The recommendation of the Committee on Petitions to the Education Department to urge schoolchildren to clean toilets on school premises and keep their environment clean has been slammed by child right activists.
The Committee on Petitions, in its 19th report, has asked the department to frame a rule within six months to ensure that students from classes 6 to 12 of both government and private schools clean their school premises, including the toilets, on the model of the Sri Ramakrishna Ashram in Mysuru.
The committee has also said that students from classes 9 to 12 should keep the surroundings of the school in a 100-m radius clean. It means they have to clean toilets and roads in the school surroundings, and spend two hours a week on it. The report suggests that children should participate in keeping their surroundings clean and impose fine on those who dirty the environment.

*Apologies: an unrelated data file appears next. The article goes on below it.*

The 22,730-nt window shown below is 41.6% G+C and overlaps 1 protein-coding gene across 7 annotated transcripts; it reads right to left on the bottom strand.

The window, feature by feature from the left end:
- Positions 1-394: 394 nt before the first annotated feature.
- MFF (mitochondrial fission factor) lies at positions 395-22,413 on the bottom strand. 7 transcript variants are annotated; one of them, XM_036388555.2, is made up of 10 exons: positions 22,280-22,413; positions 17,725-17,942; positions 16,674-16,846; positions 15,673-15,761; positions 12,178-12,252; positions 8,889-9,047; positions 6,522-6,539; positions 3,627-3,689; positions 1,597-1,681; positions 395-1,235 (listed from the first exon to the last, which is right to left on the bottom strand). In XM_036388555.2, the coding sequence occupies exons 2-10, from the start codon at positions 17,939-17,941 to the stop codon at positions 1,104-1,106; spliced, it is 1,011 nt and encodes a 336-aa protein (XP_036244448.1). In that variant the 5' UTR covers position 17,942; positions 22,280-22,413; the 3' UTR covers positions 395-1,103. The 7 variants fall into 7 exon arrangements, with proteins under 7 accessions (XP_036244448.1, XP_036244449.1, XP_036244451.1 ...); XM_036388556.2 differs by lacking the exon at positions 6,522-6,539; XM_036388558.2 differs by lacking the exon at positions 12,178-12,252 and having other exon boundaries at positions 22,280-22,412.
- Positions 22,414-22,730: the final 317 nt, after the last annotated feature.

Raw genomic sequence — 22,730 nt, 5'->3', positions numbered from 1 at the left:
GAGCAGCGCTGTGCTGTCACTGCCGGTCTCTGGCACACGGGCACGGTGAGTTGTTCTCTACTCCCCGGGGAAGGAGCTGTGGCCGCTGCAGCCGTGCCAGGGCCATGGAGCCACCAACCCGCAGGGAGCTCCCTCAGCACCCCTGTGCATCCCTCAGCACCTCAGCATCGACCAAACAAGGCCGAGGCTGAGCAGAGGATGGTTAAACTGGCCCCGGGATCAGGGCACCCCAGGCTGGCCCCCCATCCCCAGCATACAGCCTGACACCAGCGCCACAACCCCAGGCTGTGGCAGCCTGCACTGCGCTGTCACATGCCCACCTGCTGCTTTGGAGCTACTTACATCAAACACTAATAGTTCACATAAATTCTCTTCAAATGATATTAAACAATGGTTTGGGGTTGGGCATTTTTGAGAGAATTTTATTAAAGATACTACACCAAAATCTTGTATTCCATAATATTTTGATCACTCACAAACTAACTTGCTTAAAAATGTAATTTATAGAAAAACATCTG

Nagasimha G. Rao, director, Child Rights Trust, said it was likely that private schools would not implement it while government schools would.
The recommendation, if implemented, would lead to discrimination in schools where students from the Scheduled Castes and Scheduled Tribes would become “victims” of this move. “We have observed that in many government schools where there are no group D workers, students from lower socio-economic backgrounds are made to clean the toilets. We strongly oppose this move,” he added.
Other recommendations of the committee include ensuring that private toilets — meant for personal use — should be cleaned by the person who uses it. It also states that on Gandhi Jayanti, people should clean their own roads and give the safai karmacharis a holiday.
Committee on Petitions has asked Education Department to frame a rule to ensure that students from classes 6 to 12 clean their school premises, including toilets